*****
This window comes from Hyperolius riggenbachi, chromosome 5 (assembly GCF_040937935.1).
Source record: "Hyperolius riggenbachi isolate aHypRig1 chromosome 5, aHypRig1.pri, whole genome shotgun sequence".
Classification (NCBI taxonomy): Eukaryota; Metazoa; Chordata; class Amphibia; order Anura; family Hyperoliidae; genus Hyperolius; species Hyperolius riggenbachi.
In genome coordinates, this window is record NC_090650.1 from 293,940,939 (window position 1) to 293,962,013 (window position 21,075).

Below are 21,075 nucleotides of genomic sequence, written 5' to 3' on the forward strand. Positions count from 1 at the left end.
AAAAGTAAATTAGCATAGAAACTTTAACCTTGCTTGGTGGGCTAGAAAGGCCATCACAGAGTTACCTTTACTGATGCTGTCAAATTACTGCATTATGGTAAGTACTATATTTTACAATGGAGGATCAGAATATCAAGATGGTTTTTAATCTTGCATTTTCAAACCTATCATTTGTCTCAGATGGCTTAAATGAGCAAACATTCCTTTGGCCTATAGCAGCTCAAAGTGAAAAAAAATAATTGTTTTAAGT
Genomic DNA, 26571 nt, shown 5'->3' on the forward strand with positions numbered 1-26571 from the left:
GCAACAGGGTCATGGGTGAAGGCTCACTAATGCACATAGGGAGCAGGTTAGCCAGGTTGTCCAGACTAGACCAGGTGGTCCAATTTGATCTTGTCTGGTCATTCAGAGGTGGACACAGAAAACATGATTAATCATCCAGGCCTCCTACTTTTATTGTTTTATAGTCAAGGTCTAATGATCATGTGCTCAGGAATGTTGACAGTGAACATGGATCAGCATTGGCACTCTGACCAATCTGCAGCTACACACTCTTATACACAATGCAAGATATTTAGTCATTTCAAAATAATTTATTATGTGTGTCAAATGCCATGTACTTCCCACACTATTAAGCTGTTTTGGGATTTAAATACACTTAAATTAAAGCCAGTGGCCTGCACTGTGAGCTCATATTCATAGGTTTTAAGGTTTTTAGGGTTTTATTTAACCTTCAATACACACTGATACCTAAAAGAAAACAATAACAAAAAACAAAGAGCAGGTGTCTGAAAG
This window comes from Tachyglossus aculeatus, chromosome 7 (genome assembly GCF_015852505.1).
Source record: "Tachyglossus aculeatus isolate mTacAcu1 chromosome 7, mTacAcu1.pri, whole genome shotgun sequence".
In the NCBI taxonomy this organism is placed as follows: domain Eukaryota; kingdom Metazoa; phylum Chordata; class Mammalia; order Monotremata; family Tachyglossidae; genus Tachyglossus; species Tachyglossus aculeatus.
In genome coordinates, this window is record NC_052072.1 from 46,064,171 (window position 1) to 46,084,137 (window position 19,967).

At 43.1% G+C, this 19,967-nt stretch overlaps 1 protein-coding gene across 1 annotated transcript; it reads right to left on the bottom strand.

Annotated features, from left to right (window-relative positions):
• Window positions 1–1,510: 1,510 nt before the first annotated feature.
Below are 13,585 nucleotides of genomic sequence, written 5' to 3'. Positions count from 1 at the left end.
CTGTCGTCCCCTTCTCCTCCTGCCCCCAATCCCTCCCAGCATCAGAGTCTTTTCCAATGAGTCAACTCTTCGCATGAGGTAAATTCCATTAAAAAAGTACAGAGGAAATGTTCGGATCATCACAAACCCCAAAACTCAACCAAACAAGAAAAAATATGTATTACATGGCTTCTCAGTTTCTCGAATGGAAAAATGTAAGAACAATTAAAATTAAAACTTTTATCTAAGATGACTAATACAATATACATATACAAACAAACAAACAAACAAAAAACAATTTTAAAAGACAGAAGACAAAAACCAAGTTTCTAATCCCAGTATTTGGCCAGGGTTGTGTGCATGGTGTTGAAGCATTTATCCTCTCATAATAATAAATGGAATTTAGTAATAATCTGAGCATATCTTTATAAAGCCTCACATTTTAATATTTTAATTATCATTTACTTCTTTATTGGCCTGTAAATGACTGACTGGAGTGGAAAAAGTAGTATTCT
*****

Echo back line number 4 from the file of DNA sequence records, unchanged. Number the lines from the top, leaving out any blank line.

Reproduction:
In genome coordinates, this window is record NC_090650.1 from 293,940,939 (window position 1) to 293,962,013 (window position 21,075).